June 6th marked the release of Cracker's first studio album since Countrysides and Forever. For most fans this was a heavily anticipated release - the band had been through a lot of ups and downs since Forever. How these events would be reflected in the album was uncertain.
So here goes my review...
The starting song "Something that you ain't got" was a song I heard live when they played their acoustic set. Its a beautiful song, although not written by Cracker, it is all Cracker. A nice opener to the album.
"Maggie" - a sort of love song, starts out with an overdriven chord riff and moves into a very "Forever" sounding groove. Great stuff, but again, Cracker all over.
Things then move into higher gear a little.
"Where have those good days gone" is a driving road trip song that re-tells a journey up the coast and encounters along the way.
"Fluffy lucy" slows the pace down and at first I really didn't care for the song I thought it was just too, well, fluffy. The first two verses are kind of cute, but it kills the momentum of the record. The chorus is cute, but its not until the bridge kicks in with a little more urgency that the full power of the song is revealed, and the tone moves to a more minor feel.
So far, solid Cracker, but no great surprises.
Next comes "Riverside".
Starts off with acoustic strumming, builds with a bass drum and then some dirty electric chords. But you know that mayhem is about to be unleashed. After about 1 minute in your suspicion is realized. This song feels a lot like "I ride my bike" - its a relentless, powerful tune. Almost stoner rock. The production is awesome, while the track is chaotic, the acoustic guitar, bass, keyboards and electric guitar are always very clear. At the end of the track you feel exhausted, but there is no respite....
..."Gimme one more chance" flows straight in with the dirtiest guitar riff on the record. This song feels like part 2 of Riverside. It has a strong jam band feel with the guitar riff, piano riff exactly the mimicing the chorus line. The squealing pinch harmonics are something you don't hear on Cracker records much, but they emphasize the urgency of the song.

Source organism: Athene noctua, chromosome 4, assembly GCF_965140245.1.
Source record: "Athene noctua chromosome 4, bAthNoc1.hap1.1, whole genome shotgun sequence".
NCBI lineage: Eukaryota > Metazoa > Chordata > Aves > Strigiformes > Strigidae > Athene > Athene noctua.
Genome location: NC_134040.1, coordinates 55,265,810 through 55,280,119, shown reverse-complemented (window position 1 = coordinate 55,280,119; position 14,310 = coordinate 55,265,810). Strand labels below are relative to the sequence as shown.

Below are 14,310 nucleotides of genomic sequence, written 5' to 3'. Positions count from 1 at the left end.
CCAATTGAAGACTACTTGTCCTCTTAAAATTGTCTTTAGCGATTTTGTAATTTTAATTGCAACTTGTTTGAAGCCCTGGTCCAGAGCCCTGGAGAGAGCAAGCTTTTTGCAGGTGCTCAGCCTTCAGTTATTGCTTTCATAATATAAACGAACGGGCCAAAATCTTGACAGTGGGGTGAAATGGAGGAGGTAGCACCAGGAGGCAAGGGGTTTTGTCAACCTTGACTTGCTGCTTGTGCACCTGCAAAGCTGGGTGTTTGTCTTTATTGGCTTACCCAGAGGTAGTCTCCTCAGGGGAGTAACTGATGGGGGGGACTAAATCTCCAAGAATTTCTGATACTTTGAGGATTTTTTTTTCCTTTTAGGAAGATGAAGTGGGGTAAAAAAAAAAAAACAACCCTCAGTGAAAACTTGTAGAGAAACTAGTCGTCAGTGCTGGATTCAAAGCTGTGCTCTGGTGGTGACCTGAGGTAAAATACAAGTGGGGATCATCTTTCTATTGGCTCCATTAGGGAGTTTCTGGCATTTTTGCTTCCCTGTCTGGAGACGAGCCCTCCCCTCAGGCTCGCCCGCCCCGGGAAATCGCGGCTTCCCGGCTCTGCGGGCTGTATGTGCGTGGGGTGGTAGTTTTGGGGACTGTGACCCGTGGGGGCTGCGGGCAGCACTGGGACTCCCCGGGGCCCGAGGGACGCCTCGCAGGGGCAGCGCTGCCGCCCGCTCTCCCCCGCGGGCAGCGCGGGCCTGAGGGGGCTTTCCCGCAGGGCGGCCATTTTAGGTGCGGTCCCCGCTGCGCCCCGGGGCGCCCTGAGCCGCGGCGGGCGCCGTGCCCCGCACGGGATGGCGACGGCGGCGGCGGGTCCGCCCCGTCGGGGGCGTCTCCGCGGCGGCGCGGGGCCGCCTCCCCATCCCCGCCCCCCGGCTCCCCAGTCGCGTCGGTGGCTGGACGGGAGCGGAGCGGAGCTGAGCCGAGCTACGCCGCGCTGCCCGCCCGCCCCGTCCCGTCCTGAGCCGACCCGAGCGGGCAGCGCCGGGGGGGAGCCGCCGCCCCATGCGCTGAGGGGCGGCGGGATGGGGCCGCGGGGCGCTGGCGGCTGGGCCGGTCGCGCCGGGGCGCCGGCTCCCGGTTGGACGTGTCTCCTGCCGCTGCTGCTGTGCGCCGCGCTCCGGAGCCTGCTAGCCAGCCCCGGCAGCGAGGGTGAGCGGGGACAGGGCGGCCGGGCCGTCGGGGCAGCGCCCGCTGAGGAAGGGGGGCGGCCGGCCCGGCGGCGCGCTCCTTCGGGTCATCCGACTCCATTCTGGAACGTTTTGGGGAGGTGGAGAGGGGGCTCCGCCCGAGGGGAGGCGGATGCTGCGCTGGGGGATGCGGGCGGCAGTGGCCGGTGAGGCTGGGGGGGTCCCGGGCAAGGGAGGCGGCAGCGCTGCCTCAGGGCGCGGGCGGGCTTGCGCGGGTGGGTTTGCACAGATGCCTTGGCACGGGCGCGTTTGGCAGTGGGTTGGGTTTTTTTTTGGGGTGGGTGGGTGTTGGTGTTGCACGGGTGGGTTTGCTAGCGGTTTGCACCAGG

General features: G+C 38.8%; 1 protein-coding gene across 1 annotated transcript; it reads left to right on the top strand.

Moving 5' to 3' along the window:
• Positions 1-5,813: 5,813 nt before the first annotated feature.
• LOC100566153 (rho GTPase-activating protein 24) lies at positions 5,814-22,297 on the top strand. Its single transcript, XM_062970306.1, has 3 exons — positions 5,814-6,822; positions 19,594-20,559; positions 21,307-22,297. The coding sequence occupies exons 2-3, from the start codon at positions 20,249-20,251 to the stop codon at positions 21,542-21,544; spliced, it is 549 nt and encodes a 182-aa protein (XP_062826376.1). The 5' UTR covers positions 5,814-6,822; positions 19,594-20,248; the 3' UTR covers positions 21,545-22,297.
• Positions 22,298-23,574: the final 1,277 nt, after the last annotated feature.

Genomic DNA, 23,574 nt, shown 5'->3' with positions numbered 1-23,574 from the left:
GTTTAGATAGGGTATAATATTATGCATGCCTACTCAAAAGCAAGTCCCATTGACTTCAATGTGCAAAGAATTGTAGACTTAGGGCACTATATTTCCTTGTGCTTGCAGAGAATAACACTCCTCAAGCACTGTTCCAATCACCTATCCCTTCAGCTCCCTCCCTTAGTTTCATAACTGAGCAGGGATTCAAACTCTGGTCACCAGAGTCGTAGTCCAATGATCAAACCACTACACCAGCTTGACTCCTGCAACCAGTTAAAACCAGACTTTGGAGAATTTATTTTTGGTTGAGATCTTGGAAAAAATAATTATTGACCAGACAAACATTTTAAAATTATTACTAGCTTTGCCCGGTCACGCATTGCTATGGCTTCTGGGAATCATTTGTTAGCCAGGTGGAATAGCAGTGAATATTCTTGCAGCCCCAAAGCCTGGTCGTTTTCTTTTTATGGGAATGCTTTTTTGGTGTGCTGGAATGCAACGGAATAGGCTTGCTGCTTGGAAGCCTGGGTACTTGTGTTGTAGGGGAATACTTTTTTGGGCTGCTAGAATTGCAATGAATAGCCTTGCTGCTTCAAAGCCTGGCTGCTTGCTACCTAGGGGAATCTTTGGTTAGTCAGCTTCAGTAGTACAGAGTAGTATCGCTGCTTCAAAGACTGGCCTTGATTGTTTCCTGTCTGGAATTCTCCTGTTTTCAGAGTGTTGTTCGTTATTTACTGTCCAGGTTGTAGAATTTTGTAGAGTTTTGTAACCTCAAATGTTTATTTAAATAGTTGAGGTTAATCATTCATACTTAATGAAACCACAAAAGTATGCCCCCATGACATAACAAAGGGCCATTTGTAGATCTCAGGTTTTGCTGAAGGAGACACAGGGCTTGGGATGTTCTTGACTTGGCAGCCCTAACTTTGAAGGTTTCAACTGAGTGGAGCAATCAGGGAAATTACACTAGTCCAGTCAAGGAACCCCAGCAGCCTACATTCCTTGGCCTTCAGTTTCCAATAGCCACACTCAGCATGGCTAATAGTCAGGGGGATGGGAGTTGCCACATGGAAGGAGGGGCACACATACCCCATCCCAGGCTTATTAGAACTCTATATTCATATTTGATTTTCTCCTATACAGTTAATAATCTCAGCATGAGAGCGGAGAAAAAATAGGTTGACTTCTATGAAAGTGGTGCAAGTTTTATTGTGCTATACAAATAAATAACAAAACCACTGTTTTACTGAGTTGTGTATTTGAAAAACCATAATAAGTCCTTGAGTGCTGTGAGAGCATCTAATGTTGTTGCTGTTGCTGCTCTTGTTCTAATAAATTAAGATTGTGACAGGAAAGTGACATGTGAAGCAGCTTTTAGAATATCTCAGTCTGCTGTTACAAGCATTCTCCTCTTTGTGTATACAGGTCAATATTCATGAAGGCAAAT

After that you need a rest, and this is brought to you by "I'm so glad she ain't never coming back" which takes us back to the hapless character the crops up throughout Cracker records.
Back to the serious stuff.
If you haven't listened to the album using headphones, put them on now! "Sidi Ifni" features some awesome guitar work in the intro which uses a perfectly timed stereo delay.
The song is a masterpiece. Truly. This single song must make the album. Talking about the life of some Brits living in the last days of the British empire in Morroco. At the end of the song, I was left speechless.
"I need better friends" Recounts more lost love and road trips along the coast. An easy going song which frankly made me think of Tom Petty.
"Minotaur" falls into the same group as Riverside and Gimme one more chance - driving atmospheric rock.
At track 11, "Night Falls" - reinforces the pattern of the album - hard - soft - hard. This song must have been in a close contender for the last song of the record. With its soaring strings, and simple piano chords, its a great song. If anything, its a little long.
"Better times are coming are way" is a unique song with its reggae beat, reverb laden guitar and sound effects. I might be wrong, but is the song recounting a meeting with record execs?
"Everybody gets one for free" - I heard this one live as well, its the life story of the band over the past few years. But now they're back on the block with their freedom rock. The song covers all the bases including a small political jab "I've got a new American entry to the freedom hater's dance"
Finally we end on "darling we're out of time". A sad goodbye song, that rounds out the record beautifully.
So I'm a totally biased, but I give this record 9.5/10. It reveals a band that is pushing limits, not just recycling. Its a band that writes song with emotion that reflect real emotion. This isn't corporate rock. Great work.